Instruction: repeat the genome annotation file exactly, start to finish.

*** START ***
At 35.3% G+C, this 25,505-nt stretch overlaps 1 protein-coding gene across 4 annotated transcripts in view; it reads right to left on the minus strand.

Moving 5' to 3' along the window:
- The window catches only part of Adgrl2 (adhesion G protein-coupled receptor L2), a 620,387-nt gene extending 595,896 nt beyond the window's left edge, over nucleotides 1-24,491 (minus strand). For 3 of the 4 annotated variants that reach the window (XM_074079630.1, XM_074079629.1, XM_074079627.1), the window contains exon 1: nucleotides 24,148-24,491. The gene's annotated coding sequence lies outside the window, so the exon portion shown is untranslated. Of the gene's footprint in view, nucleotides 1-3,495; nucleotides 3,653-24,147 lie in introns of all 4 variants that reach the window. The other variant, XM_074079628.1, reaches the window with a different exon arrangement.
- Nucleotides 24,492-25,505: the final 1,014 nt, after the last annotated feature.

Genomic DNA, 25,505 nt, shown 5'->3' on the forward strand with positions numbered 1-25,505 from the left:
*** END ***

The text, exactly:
At 35.3% G+C, this 25,505-nt stretch overlaps 1 protein-coding gene across 4 annotated transcripts in view; it reads right to left on the minus strand.

Moving 5' to 3' along the window:
- The window catches only part of Adgrl2 (adhesion G protein-coupled receptor L2), a 620,387-nt gene extending 595,896 nt beyond the window's left edge, over nucleotides 1-24,491 (minus strand). For 3 of the 4 annotated variants that reach the window (XM_074079630.1, XM_074079629.1, XM_074079627.1), the window contains exon 1: nucleotides 24,148-24,491. The gene's annotated coding sequence lies outside the window, so the exon portion shown is untranslated. Of the gene's footprint in view, nucleotides 1-3,495; nucleotides 3,653-24,147 lie in introns of all 4 variants that reach the window. The other variant, XM_074079628.1, reaches the window with a different exon arrangement.
- Nucleotides 24,492-25,505: the final 1,014 nt, after the last annotated feature.

Genomic DNA, 25,505 nt, shown 5'->3' on the forward strand with positions numbered 1-25,505 from the left: